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Maryland county votes to keep Confederate memorial

Photo: Ian Reitz - WTSP / Twitter MGN

EASTON, Md. (AP) — A county on Maryland’s Eastern Shore has voted to keep a memorial honoring Confederate soldiers, sparking a protest outside the meeting as activists said officials had used the coronavirus pandemic as an “excuse” to shelve the issue.

The Talbot County Council voted 3 to 2 to keep the memorial on the lawn of the Talbot County Courthouse, The Washington Post reported. The “Talbot Boys” memorial commemorates more than 80 soldiers who fought for the Confederacy. It was dedicated in 1916, more than 50 years after the end of the Civil War, during the Jim Crow era, when states imposed new segregation laws.

A measure to remove the monument was introduced earlier this year following the death of George Floyd and the ensuing protests against racism and police brutality. Floyd died in May after a white Minneapolis pressed his knee against the Black man’s neck for nearly eight minutes as he pleaded for air. Since then, numerous Confederate statues and monuments to American slave owners have come down across the South.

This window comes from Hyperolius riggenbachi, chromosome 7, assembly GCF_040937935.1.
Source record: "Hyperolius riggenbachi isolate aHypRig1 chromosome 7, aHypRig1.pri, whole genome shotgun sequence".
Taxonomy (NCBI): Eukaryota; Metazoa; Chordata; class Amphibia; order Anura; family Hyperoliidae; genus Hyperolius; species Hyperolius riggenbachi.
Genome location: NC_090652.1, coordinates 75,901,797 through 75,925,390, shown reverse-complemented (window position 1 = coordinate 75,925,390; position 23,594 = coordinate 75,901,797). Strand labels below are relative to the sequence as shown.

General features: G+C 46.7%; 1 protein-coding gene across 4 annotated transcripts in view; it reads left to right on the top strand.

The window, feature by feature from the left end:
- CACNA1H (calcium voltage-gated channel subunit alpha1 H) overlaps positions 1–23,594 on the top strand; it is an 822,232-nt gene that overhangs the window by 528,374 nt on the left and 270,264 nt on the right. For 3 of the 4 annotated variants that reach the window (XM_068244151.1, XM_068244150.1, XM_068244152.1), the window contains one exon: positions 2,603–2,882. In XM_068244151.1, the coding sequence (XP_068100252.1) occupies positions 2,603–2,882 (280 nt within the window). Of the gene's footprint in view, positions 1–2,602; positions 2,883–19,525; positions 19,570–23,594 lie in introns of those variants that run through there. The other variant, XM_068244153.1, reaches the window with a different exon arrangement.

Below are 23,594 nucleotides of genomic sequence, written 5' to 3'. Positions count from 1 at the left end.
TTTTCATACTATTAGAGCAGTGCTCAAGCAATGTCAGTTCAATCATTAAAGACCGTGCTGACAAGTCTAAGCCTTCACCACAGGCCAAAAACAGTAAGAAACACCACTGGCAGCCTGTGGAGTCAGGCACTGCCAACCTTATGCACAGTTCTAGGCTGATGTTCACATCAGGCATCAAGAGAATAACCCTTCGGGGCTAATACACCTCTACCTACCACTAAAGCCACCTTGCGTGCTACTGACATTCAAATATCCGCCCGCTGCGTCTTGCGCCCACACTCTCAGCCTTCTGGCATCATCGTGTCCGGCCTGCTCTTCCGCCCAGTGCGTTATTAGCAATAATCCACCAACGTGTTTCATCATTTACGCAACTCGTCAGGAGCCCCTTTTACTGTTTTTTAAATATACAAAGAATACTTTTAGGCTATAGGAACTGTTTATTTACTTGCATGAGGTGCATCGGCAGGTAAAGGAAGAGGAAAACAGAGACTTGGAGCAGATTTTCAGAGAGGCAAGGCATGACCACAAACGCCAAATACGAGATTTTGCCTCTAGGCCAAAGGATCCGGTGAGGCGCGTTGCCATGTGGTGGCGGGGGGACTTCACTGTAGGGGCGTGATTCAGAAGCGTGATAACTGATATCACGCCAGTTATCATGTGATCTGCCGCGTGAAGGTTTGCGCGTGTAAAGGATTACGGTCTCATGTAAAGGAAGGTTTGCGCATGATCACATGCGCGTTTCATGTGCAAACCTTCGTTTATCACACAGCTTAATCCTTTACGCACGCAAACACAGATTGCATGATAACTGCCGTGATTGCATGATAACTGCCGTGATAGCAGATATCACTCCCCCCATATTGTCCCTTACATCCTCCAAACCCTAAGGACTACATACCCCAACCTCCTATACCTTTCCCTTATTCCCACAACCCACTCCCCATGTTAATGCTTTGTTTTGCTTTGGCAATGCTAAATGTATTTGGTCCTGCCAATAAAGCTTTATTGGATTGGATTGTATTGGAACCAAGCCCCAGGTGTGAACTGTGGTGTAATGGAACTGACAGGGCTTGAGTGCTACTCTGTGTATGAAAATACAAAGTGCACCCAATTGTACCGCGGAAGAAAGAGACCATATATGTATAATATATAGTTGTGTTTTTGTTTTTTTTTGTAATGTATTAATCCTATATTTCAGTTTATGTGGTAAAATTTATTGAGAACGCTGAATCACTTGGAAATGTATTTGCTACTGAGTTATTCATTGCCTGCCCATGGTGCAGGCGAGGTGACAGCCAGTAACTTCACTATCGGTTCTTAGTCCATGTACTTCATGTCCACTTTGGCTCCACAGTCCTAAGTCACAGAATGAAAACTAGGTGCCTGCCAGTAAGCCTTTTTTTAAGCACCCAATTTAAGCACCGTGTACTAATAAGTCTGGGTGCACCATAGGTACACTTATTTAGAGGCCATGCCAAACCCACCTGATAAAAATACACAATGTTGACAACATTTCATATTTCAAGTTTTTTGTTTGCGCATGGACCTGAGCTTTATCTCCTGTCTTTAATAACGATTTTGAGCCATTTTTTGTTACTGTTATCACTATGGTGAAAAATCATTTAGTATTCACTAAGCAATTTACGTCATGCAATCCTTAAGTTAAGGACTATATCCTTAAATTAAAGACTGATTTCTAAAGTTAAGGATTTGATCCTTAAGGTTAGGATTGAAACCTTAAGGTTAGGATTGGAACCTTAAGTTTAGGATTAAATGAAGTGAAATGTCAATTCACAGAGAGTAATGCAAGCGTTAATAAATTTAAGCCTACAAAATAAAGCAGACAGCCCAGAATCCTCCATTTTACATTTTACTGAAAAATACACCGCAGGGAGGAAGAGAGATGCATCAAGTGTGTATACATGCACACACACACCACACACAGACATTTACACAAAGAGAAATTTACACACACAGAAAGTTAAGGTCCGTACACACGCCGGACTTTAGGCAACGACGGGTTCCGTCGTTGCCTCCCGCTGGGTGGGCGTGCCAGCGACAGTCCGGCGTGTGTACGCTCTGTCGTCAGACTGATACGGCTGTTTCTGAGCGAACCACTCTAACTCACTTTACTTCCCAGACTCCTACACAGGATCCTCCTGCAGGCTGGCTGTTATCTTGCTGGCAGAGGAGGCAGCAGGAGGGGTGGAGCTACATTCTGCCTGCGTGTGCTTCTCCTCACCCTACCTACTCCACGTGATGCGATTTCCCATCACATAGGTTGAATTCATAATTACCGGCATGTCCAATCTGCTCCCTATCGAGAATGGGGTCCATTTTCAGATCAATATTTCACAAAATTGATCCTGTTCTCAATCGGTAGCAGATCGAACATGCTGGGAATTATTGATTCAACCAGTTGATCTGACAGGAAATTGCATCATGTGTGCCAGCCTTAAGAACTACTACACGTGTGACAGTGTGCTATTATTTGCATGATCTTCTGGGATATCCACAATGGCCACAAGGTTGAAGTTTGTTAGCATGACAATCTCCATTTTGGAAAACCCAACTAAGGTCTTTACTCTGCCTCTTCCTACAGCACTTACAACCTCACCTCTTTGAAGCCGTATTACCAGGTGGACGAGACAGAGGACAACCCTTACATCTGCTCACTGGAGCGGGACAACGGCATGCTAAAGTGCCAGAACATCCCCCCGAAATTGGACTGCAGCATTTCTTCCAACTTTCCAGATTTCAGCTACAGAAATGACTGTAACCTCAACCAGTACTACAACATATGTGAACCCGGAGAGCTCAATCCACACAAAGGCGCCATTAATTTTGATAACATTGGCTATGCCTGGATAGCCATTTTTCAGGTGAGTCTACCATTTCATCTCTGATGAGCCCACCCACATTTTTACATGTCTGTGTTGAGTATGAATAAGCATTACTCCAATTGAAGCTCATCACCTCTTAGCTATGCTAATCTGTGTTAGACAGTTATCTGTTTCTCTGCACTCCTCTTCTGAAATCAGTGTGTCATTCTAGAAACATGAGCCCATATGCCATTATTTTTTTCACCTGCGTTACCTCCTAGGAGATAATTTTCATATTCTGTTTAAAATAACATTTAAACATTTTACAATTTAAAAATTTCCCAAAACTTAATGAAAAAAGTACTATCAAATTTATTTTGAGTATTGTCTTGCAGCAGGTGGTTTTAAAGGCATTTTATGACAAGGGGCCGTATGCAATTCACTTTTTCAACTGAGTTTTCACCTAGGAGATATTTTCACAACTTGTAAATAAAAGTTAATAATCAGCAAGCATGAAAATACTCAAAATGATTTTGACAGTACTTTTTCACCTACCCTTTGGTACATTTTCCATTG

Republican council members Chuck F. Callahan, Frank Divilio and Laura E. Price voted to keep the memorial. Officials said they were only considering emergency legislation during the coronavirus pandemic and said there had been limited public input on the measure.

“This is not your ordinary piece of legislation,” Price said. “If the statue is simply removed, there will never be a statue that represents a very complex period in the county’s history.”

Richard Potter, president of the Talbot County branch of the NAACP, slammed those explanations.

“It’s a bunch of surface-level excuses that continue to uphold systemic racism in Talbot County,” he said.

Talbot County Council President Corey W. Pack, a Republican, said the vote was “disappointing” and said using the pandemic as a reason was a “farce.” He said that members of the public have not been allowed to attend meetings in person, but 28 callers at a public hearing on the statue spoke against it last month, while just four spoke in favor of keeping it.

Pack adjourned the meeting early as protesters outside gathered and chanted, “No justice, no peace!”

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